Saturday, September 22, 2012

Weekend Thoughts: Prayers beyond Party

I'm late to the party, but this prayer came across my "world" after the DNC Convention in North Carolina.

I was really impressed by the words spoken by Jena Lee Nardella, executive director of Blood: Water Mission during the evening benediction prayer.

Nardella started the ministry - which focus on combating the HIV/AIDS and water crisis in Africa - at 22 with Jars of Clay, a Christian music group I LOVE.

While I wasn't familiar with Blood: Water Mission before I listened to Nardella's prayer, hearing the eloquence of her words sent me to the group's website: to learn more!

What really struck me, is that while Nardella was praying at the DNC convention, she prayed for BOTH candidates and their families. Her prayer was not partisan, it was CHRISTIAN.

To me, Nardella represents someone who is not only "talking" about her faith, but she's "doing something" to help others. Her prayer was an amazing reminder of how we need to embody the text of Matthew 25:35-40., regardless of our political party or platform.

"For I was hungry and you gave me something to eat, I was thirsty and you gave me something to drink, I was a stranger and you invited me in, I needed clothes and you clothed me, I was sick and you looked after me, I was in prison and you came to visit me.’

“Then the righteous will answer him, ‘Lord, when did we see you hungry and feed you, or thirsty and give you something to drink? When did we see you a stranger and invite you in, or needing clothes and clothe you? When did we see you sick or in prison and go to visit you?’

“The King will reply, ‘Truly I tell you, whatever you did for one of the least of these brothers and sisters of mine, you did for me.’ (NIV)

I think the prayer says it all.
It's a prayer I'm thinking about today - as I type this post.
May God bless us, during the time leading up to the election.
May he make the words of ALL of our mouths be pleasing to him.
May we take care of those who are less fortunate than ourselves.
May we see ourselves not as "Republican" or "Democrats" but as Americans.
May we shine light into darkness, and hope where it seems hopeless.

Thank you Jena, for an amazing prayer.
May God bless your ministry in rural Africa.

I've embedded the video below - and also printed the text (as I found it online) for the prayer.

(If the link above doesn't work, click here)

Nardella's prayer
God, I stand before you and ask that the words of my mouth and the meditations of my heart be pleasing unto You. 

I pray for our President, Barack Obama. May he know your presence, O God, as he continues to serve as a leader of this nation, as a husband to Michelle and as a father to his daughters. Help him to seek justice, love mercy and walk humbly with you.

I pray as well for Governor Mitt Romney. May he know your presence, O God as he continues to serve as a leader, as a husband to Ann and as a father to his sons and their families. Help him to seek justice, love mercy and walk humbly with you.

I pray for our country in the next nine weeks leading up to this election for those of us here and for our fellow citizens who met last week. May we make our children proud of how we conduct ourselves. 

We know our human tendancies toward finger pointing and friliousness. Our better selves want this race to be honest and edifying rather than fabricated and self-serving.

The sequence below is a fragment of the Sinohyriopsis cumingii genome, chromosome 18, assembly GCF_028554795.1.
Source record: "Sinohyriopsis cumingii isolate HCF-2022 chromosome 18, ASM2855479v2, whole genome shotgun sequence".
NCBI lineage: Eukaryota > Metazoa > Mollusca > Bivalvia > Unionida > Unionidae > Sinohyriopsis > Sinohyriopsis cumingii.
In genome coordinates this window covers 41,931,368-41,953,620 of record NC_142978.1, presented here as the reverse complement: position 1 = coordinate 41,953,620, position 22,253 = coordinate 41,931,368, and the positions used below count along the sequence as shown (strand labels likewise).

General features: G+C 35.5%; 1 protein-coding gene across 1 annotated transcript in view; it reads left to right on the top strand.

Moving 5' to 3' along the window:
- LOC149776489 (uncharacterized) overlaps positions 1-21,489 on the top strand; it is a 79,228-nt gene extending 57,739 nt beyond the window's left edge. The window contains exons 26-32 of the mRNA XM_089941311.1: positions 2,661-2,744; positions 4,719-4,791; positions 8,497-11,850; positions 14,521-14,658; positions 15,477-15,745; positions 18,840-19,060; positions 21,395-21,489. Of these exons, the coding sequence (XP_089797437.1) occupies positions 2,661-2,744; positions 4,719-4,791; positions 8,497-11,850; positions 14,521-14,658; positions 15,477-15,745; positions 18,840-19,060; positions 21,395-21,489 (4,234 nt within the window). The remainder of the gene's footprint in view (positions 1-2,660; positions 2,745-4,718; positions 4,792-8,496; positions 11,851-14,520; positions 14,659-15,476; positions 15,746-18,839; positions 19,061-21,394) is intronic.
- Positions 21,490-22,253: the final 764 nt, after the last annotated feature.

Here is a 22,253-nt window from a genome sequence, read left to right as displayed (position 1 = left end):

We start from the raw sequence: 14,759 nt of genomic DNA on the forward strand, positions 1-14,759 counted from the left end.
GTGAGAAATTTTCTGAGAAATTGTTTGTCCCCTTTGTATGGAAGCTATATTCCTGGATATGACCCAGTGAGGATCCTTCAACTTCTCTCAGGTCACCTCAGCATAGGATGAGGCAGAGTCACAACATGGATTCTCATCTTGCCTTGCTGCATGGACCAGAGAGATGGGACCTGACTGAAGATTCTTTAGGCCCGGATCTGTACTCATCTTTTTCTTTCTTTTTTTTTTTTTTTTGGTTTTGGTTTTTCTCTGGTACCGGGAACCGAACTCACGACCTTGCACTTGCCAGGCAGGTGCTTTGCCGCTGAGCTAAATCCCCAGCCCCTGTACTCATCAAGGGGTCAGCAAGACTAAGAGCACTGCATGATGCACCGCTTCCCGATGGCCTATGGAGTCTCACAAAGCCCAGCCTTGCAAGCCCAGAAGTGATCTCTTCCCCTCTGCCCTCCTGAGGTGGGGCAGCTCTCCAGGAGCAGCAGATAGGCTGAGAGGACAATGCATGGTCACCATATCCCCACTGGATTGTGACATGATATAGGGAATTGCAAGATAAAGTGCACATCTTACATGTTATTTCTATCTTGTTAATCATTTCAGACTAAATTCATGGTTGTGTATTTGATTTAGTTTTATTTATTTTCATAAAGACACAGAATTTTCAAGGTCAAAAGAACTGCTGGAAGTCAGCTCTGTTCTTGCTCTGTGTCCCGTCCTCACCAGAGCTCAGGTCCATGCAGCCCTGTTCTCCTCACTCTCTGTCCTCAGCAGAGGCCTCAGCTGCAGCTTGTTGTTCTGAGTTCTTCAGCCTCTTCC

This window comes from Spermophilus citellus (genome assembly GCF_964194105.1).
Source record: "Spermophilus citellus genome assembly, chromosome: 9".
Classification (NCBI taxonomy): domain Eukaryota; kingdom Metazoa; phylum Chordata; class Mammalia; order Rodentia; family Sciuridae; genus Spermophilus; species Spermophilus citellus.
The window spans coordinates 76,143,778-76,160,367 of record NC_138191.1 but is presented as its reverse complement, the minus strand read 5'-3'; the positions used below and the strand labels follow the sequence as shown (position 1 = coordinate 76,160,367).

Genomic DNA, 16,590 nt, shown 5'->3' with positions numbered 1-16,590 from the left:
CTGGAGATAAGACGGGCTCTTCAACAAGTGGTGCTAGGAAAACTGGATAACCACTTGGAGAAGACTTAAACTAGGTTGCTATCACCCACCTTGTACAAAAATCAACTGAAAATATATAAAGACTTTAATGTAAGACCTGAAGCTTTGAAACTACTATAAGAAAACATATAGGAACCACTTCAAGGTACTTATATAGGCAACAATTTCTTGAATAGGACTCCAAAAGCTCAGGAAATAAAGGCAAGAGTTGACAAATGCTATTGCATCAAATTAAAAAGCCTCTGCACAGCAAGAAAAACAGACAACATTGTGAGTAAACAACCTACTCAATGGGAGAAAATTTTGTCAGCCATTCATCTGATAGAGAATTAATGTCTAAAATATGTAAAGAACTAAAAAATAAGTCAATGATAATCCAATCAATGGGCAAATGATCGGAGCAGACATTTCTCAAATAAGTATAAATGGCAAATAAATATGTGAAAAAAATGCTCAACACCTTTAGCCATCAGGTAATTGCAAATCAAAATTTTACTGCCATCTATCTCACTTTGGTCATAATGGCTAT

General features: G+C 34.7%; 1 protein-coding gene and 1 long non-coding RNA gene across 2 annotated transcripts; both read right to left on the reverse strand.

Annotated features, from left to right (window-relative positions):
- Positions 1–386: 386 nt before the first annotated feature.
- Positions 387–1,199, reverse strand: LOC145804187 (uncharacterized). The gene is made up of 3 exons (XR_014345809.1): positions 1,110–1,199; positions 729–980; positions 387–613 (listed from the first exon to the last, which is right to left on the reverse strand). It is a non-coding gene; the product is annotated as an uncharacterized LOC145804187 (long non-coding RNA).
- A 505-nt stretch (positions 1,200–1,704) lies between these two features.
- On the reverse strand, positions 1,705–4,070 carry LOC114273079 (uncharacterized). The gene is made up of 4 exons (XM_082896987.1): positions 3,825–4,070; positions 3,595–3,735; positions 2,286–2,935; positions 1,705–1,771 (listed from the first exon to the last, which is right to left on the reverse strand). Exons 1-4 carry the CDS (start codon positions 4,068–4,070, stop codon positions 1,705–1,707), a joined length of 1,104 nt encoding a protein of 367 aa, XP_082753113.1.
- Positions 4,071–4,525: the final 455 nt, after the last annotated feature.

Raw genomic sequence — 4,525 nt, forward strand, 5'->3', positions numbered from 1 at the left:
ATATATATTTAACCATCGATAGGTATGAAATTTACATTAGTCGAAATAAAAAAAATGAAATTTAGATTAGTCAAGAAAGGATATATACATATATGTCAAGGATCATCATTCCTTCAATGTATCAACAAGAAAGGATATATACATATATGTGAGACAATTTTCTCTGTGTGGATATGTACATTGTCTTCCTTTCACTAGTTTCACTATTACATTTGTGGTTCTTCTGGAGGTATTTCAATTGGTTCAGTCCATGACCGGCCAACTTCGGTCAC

Give us, O Lord, humility to listen to our sisters and brothers across the political spectrum because your Kingdom is not divided into red states and blue states. 

Equip us with moral imagination to have real discourse. 

Knit us, O God, as one country even as we wrestle over the complexity of how we ought to live and govern. 

Give us gratitude for our right to dissent and disagree for we know we are bound up in one another and have been given the tremendous opportunity to extend humanity and grace when others voice their deeply held convictions even when they differ from our own.

And give us wisdom, God, to discover honest solutions for we know it will take all of us to care for the widow and the orphan, the sick and the lonely, the down-trodden and the unemployed, the prisoner and the homeless, the stranger and the enemy, the thirsty and the powerless.

In rural Africa I am witness to thousands of HIV positive mothers, fathers and children who are alive today because Democrats and Republicans put justice and mercy above partisanship. Help us to keep that perspective even as we debate one another.

God, I thank you for the saving grace of Jesus and for the saints who have humbly gone before us.

I thank you for the words of St. Francis of Assisi whose prayer my husband and I carry with us both in our home in East Nashville and in our work across rural Africa. 

As we enter this election season, I pray St. Francis' words for us all:
Lord, make us instruments of your peace.
Where there is hatred, let us sow love.
Where there is injury, pardon.
Where there is doubt, faith.
Where there is despair, hope.
Where there is darkness, light.
Where there is sadness, joy.
Grant that we may not so much seek to be consoled, as to console;
to be understood, as to understand;
to be loved, as to love.
For it is in giving that we receive.
It is in pardoning that we are pardoned,
and it is in dying that we are born to Eternal Life.

- Posted using BlogPress from my iPad

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